Thirty-four years after the promulgation of the second education policy, India will finally have a new policy framework compatible with the 21st century. The rapid change in the economy and society after economic reforms had almost rendered the second NEP, 1986 obsolete on arrival. Moreover, disruptive technological changes in the last decade, especially in the ICT sector and Industry 4.0, have drastically altered the landscape of the education sector.
The National Education Policy (NEP), 2020 seeks to overhaul the entire education system from the early childhood care and education to Higher Education Institutions (HEIs) by introducing a new framework, new pedagogical and curricular structure.
One critical area is a transformational change in higher education. The guiding principle here is less regulation and more flexibility, plus a strong push to research and development. At present, India has over 800 universities and approximately 40,000 colleges. Forty percent of all colleges in the country run only a single programme, and over 20 percent have enrolment below 100 students, while only 4 percent of colleges have an enrolment of over 3000 (AISHE 2016-17). The higher education scene is highly fragmented, and the NEP seeks to reorder it by developing a three-tier system.
Type 1 will be research universities focusing both on research and teaching. There will be 150-300 such universities with enrolment between 5,000-25,000 or more students. Type 2 will be teaching universities. They will primarily focus on high-quality teaching across disciplines and programmes, including undergraduate, masters and doctoral, professional, vocational, certificate and diploma programmes. About 1,000-2,000 such universities with enrolment between 5,000-25,000 will be created over the next two decades. Type 3 will be colleges focused on the goal of high-quality teaching. These institutions will primarily run undergraduate programmes, in addition to diploma and certificate programmes, across disciplines and fields, including vocational and professional. Such autonomous colleges numbering 5,000–10,000 with a target of on-campus enrolments of 2,000– 5,000 or higher will be established.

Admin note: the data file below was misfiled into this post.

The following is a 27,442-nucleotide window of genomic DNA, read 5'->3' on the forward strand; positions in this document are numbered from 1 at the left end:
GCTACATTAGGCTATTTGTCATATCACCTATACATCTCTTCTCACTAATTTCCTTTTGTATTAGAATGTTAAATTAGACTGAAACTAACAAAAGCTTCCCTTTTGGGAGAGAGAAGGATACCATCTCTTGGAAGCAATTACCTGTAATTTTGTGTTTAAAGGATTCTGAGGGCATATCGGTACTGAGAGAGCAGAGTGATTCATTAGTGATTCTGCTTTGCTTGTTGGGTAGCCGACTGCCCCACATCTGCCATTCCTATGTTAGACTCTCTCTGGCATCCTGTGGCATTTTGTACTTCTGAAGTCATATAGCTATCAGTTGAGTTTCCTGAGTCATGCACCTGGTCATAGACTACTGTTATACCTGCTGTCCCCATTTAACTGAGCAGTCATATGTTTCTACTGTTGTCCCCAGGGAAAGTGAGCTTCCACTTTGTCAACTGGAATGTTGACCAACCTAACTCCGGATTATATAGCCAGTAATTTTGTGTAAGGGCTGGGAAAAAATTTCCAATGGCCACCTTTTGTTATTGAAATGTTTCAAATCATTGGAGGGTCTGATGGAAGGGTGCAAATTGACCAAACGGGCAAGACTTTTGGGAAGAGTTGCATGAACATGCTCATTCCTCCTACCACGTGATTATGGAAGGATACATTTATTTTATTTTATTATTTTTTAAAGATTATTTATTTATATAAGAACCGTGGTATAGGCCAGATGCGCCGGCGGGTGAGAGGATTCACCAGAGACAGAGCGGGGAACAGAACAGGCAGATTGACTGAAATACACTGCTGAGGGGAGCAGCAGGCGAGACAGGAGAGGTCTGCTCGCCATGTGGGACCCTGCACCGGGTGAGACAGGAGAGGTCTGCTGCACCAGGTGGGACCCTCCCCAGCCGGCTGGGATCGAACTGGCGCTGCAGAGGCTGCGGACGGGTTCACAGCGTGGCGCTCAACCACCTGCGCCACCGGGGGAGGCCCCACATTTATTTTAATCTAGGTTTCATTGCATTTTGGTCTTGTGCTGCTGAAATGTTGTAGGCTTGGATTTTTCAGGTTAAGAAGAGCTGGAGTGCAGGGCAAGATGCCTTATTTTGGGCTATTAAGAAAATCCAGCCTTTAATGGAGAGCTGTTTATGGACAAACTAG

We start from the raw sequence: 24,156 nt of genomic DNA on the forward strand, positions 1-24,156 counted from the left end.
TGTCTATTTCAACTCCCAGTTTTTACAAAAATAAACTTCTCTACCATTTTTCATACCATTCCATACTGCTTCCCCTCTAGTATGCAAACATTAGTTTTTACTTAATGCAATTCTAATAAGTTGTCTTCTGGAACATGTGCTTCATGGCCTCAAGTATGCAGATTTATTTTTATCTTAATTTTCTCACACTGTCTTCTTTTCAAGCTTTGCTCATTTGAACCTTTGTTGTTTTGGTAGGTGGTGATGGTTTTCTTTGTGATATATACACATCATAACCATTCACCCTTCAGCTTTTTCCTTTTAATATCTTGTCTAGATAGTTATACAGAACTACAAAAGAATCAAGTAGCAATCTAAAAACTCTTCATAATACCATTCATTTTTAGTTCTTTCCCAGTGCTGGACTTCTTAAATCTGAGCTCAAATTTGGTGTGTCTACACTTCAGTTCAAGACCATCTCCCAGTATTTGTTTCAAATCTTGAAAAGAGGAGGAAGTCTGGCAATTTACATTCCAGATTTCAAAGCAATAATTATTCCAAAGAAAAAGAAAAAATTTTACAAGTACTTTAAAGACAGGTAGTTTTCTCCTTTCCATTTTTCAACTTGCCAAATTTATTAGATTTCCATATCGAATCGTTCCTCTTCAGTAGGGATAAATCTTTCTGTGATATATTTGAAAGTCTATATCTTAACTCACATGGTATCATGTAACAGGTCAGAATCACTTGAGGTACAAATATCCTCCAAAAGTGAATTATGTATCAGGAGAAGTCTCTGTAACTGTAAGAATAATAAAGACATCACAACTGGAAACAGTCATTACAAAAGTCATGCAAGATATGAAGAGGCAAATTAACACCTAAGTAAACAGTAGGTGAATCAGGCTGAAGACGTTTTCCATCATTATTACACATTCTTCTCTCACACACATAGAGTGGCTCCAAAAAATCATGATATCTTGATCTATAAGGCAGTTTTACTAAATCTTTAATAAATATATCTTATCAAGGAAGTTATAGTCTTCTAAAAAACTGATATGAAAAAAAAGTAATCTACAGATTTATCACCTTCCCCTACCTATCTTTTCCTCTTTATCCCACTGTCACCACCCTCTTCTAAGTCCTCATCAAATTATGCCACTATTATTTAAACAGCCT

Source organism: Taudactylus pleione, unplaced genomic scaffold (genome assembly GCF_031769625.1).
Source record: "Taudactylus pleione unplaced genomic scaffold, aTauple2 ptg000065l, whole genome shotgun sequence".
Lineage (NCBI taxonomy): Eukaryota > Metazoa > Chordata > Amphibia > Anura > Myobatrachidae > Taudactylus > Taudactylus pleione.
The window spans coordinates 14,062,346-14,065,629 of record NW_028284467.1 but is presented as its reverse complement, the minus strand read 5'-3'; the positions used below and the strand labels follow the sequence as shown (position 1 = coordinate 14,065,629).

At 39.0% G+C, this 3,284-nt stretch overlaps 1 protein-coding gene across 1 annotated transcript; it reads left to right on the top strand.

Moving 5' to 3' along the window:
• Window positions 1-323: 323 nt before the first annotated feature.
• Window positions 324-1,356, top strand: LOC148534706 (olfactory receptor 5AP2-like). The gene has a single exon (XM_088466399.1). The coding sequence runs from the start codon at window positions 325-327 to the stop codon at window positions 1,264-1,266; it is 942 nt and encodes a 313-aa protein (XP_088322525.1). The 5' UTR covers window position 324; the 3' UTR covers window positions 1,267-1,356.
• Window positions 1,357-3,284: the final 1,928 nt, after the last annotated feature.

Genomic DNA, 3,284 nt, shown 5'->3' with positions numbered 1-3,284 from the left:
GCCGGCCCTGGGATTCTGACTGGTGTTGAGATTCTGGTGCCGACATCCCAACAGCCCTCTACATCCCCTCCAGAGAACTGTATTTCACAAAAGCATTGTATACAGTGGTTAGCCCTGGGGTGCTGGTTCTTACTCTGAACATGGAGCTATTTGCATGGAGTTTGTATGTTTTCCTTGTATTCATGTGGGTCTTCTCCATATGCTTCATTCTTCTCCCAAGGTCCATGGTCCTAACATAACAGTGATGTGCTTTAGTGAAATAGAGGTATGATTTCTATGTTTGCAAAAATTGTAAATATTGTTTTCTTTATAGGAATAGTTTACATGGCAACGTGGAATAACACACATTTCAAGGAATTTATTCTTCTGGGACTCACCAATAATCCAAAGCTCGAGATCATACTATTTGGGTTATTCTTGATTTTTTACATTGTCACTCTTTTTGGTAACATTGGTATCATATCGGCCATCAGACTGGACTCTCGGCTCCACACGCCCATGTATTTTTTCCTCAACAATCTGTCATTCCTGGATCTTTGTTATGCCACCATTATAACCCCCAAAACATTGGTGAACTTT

This categorisation is not supposed to be a rigid one, but instead a continuum with institutions having the autonomy and freedom to move from one type to another, based on their plans, actions, and effectiveness. The HEIs will be given graded autonomy in the realm of academic, administrative, and financial matters depending on them fulfilling specific criteria. Here the autonomy does not mean reduction in public funding but freedom to innovate, to compete, to cooperate, to govern more locally, to optimise resources given one’s direct local knowledge of circumstances and opportunities.
The NEP creates a robust and transparent public funding mechanism for the HEIs based on the preannounced criteria from within the accreditation norms of the accreditation system. While they will be allowed to raise outside funds, those funds will not be the substitute for public funding.
A ‘National Research Foundation (NRF)’ will be established to grant competitive funding for outstanding research proposals across all disciplines to incentivise research by scholars and faculty. The NEP also pushes for the liberal education framework with the HEIs adopting a multidisciplinary approach. The focus is on the liberal outlook towards knowledge, coupled with rigorous specialisation in the chosen field. Breaking of silos with multidisciplinary and cross-disciplinarily approach, a greater focus on projects and internships is given a much-needed push.
The creation of ‘Academic Bank of Credits’ and easier credit transfer will enable greater choices for the students. It will enable multiple entry and exit points with appropriate certification for the undergraduate students with digital storage of credits earned from different HEIs, which can also be transferred and counted as a part of the final degree.
Also, the multiple regulators will be phased out, and a single regulatory entity shall be created (except for legal and medical). The purpose is to remove the regulatory chaos burdening the higher education and replace direct inspections with a self-disclosure-based system of approval. It is a welcome focus to build the institutional capacity of HEIs in line with the best practices rather than keeping them under the thumb of the infamous bureaucratic raj. Further, it is essential to note that there will be common norms for public and private institutions, and special education zones to attract foreign HEIs will also be created.
The NEP also seeks to enlarge access to the disadvantaged socio-economic groups and rapidly increase the Gross Enrolment Ratio in higher education, including vocational education, from 26.3 percent (2018) to 50 percent by 2035, adding 3.5 crore new seats. Overall, the NEP has a welcome focus on system overhaul in higher education, but much will depend on the actual rules and sub-rules and implementation, apart from the ability of the government to increase funding to the sector.Abhinav Prakash Singh is assistant professor, Shri Ram College of Commerce, University of Delhi, Delhi. Views are personal.